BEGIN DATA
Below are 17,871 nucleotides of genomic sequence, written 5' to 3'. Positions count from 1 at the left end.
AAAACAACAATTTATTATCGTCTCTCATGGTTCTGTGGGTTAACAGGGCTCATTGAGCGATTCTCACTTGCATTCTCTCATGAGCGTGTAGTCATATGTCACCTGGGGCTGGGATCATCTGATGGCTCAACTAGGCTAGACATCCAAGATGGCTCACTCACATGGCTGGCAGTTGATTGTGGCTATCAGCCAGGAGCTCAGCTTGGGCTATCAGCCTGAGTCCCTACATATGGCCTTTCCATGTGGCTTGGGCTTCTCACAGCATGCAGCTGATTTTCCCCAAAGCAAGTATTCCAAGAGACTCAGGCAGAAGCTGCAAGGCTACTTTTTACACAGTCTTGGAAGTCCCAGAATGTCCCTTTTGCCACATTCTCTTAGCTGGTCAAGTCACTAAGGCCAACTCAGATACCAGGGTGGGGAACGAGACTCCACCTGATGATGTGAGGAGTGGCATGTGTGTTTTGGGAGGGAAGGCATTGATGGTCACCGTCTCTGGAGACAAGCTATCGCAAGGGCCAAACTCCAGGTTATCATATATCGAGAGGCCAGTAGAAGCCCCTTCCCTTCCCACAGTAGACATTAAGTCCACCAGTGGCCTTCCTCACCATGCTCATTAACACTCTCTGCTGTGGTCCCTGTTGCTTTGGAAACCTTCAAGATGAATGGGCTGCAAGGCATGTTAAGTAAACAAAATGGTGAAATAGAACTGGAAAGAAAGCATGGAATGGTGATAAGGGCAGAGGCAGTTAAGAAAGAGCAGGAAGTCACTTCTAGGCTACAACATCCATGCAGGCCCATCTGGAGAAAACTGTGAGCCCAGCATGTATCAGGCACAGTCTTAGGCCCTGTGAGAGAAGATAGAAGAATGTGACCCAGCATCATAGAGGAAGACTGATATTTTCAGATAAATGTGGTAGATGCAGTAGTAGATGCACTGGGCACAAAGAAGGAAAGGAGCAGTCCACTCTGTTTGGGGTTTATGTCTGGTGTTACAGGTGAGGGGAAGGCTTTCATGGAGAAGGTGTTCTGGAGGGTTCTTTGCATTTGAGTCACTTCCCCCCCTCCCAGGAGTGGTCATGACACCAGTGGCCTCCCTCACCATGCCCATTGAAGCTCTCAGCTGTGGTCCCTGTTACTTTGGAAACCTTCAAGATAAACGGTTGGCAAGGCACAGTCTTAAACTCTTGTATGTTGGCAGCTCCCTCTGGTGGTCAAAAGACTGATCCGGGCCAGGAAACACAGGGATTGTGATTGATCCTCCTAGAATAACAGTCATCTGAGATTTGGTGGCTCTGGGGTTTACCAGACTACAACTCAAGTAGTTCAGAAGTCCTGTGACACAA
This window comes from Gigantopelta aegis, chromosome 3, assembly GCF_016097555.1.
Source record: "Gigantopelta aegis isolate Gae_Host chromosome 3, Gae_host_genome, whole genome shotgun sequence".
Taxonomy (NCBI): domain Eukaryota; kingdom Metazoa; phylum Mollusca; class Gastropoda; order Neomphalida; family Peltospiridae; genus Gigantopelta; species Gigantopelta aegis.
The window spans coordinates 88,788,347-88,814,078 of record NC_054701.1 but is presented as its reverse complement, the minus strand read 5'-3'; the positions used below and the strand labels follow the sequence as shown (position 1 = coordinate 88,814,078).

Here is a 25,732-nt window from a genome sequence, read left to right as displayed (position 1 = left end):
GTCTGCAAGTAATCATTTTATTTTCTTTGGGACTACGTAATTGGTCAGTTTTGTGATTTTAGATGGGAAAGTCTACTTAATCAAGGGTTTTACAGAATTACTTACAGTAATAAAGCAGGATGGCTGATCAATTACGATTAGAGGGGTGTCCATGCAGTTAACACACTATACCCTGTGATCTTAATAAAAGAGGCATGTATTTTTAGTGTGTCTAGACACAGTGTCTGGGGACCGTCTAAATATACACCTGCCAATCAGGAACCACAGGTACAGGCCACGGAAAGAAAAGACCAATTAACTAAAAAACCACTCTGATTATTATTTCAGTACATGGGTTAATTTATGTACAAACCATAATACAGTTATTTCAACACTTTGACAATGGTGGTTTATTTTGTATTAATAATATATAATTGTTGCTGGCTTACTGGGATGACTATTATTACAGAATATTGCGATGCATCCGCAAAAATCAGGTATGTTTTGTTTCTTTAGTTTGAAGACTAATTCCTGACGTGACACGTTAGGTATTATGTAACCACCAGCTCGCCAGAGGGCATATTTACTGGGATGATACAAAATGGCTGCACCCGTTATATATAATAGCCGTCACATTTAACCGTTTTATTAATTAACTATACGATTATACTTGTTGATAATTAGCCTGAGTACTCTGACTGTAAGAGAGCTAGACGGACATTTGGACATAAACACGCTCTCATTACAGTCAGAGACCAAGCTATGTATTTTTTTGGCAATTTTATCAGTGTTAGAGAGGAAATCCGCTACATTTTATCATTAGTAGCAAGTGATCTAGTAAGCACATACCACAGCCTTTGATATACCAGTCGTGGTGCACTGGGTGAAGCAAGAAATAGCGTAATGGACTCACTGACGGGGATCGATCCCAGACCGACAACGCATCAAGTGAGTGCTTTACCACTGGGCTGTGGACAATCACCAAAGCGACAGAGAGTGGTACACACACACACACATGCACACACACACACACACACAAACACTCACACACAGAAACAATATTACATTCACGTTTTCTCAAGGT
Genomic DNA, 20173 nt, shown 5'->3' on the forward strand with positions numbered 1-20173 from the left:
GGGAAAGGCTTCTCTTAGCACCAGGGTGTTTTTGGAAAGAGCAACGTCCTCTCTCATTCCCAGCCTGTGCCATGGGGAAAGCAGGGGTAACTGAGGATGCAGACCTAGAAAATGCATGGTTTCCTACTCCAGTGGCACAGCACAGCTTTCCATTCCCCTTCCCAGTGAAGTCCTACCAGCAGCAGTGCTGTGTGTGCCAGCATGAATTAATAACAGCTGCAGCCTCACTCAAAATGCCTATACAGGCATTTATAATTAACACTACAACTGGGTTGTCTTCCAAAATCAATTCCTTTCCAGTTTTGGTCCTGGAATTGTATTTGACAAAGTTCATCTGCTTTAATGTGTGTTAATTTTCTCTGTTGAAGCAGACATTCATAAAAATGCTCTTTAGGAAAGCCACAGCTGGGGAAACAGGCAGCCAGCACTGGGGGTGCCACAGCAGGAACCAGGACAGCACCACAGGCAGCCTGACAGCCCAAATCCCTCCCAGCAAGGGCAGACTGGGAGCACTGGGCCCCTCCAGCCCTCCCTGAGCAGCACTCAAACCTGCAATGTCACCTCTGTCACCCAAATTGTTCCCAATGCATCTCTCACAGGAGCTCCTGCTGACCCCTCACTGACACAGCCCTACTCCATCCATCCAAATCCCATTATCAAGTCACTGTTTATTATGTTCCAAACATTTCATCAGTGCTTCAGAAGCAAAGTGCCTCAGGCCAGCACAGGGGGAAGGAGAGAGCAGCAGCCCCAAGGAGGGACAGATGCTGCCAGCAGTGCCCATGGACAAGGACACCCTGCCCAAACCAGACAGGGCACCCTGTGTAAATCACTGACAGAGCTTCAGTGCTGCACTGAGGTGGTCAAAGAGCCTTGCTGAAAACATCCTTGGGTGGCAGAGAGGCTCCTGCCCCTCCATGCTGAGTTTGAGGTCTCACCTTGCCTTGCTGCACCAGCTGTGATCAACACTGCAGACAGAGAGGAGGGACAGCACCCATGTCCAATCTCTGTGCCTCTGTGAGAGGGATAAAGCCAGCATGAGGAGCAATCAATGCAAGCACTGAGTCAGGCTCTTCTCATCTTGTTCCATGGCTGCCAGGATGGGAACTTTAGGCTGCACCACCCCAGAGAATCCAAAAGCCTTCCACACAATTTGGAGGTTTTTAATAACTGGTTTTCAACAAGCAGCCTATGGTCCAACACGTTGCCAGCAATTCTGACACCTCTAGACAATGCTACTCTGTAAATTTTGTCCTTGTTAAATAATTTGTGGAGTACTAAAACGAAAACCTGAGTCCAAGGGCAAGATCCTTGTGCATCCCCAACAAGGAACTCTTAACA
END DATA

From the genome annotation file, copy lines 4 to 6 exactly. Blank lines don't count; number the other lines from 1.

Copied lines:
Source record: "Gigantopelta aegis isolate Gae_Host chromosome 3, Gae_host_genome, whole genome shotgun sequence".
Taxonomy (NCBI): domain Eukaryota; kingdom Metazoa; phylum Mollusca; class Gastropoda; order Neomphalida; family Peltospiridae; genus Gigantopelta; species Gigantopelta aegis.
The window spans coordinates 88,788,347-88,814,078 of record NC_054701.1 but is presented as its reverse complement, the minus strand read 5'-3'; the positions used below and the strand labels follow the sequence as shown (position 1 = coordinate 88,814,078).